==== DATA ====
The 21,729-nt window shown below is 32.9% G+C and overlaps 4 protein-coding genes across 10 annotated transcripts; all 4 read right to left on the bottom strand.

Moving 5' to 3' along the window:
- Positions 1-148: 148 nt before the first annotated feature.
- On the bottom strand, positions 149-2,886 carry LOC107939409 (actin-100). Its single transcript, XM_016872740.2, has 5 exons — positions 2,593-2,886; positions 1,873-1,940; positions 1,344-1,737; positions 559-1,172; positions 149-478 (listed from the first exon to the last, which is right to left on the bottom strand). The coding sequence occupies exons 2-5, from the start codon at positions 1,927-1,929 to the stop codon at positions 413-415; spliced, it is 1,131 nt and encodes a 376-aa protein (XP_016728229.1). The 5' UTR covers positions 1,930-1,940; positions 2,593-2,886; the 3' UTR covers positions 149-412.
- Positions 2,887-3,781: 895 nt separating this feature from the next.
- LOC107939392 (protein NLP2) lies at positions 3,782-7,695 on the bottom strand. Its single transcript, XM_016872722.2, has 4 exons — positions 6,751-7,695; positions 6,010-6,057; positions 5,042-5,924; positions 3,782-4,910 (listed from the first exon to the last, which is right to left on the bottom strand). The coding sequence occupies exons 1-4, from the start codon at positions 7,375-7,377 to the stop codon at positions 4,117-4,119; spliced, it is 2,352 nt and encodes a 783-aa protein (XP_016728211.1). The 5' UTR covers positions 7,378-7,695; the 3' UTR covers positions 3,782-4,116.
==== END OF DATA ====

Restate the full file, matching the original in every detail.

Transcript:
The 21,729-nt window shown below is 32.9% G+C and overlaps 4 protein-coding genes across 10 annotated transcripts; all 4 read right to left on the bottom strand.

Moving 5' to 3' along the window:
- Positions 1-148: 148 nt before the first annotated feature.
- On the bottom strand, positions 149-2,886 carry LOC107939409 (actin-100). Its single transcript, XM_016872740.2, has 5 exons — positions 2,593-2,886; positions 1,873-1,940; positions 1,344-1,737; positions 559-1,172; positions 149-478 (listed from the first exon to the last, which is right to left on the bottom strand). The coding sequence occupies exons 2-5, from the start codon at positions 1,927-1,929 to the stop codon at positions 413-415; spliced, it is 1,131 nt and encodes a 376-aa protein (XP_016728229.1). The 5' UTR covers positions 1,930-1,940; positions 2,593-2,886; the 3' UTR covers positions 149-412.
- Positions 2,887-3,781: 895 nt separating this feature from the next.
- LOC107939392 (protein NLP2) lies at positions 3,782-7,695 on the bottom strand. Its single transcript, XM_016872722.2, has 4 exons — positions 6,751-7,695; positions 6,010-6,057; positions 5,042-5,924; positions 3,782-4,910 (listed from the first exon to the last, which is right to left on the bottom strand). The coding sequence occupies exons 1-4, from the start codon at positions 7,375-7,377 to the stop codon at positions 4,117-4,119; spliced, it is 2,352 nt and encodes a 783-aa protein (XP_016728211.1). The 5' UTR covers positions 7,378-7,695; the 3' UTR covers positions 3,782-4,116.